Over the past decade, many investors have decided to move their money from higher priced active managers to lower priced passive managers. A passive manager just aims to mirror the performance of an index. The most commonly referred to index in the 401K space is the S&P 500 Index. Active managers have responded to this tidal wave by trying to offer lower priced share classes, collective investment funds that pool active and passive investments, or they have penned white papers on the value of active management.
Despite these efforts, managers like T. Rowe Price, have experienced heavy asset losses: T. Rowe Price asset flows . These losses have created a very difficult environment for these managers as they try to maintain profitable positions while having liquidity to deal with net redemptions. Many managers are also employing “smart beta” strategies which incorporate aspects of passive management but with different valuation metrics. Dimensional Fund Advisors has been active in this space since the early 80’s and are a bit of a hybrid of both.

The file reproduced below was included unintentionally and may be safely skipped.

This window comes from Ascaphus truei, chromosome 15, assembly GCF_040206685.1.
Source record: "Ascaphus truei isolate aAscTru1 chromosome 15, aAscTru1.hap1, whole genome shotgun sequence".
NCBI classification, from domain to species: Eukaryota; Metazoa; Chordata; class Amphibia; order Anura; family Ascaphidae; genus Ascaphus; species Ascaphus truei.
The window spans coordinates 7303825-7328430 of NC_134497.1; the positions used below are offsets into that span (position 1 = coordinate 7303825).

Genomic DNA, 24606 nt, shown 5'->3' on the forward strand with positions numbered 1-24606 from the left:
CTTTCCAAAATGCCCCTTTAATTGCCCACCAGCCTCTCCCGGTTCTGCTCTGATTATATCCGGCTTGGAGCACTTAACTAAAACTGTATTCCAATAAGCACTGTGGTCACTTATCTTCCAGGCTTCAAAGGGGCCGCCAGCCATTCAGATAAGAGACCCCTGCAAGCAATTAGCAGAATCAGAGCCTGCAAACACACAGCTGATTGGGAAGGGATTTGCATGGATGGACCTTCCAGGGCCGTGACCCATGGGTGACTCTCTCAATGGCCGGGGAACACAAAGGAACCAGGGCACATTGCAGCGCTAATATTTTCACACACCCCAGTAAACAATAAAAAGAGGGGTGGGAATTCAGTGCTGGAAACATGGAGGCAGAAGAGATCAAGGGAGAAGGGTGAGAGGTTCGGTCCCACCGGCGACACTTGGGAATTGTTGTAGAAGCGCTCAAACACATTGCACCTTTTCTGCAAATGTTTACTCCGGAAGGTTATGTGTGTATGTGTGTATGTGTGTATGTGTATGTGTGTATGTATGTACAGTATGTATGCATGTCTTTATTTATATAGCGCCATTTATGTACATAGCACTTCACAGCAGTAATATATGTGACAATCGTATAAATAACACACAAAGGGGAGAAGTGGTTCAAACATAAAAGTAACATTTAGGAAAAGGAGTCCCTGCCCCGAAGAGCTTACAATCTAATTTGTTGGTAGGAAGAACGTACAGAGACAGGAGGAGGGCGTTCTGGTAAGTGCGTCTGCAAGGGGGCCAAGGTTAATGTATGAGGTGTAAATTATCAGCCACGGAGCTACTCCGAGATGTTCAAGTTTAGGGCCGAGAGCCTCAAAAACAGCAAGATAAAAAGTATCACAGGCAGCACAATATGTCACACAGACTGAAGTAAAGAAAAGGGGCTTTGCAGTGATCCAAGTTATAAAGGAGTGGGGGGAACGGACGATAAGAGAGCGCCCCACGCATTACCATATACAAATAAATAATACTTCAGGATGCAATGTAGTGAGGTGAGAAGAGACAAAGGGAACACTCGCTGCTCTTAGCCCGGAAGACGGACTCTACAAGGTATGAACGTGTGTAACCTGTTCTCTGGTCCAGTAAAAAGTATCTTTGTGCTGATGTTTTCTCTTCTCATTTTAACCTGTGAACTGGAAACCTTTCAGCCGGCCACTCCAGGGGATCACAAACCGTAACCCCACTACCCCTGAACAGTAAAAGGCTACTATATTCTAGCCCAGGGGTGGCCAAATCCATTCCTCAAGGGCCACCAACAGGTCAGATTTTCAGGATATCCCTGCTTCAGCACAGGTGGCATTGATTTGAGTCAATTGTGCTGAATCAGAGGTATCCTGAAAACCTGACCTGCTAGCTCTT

With the DOL fiduciary rule, many firms are also now offering stripped down share classes that don’t pay additional revenue to intermediaries. This makes those options more acceptable to lower cost investors while also eliminating many of the inherent conflicts that active managers have had within their distribution channels. While the active vs. passive management disparity will continue forever, what is missed in this discussion is that all investment decisions are active in nature. You always determine how much to have in stocks vs. bonds. You always determine what portion to invest in big companies versus small. You also determine what percentage to invest domestically or internationally. The passive vs. active discussion focuses on how you populate that asset class but having exposure to it in the first place tends to be the most important factor in determining investment success.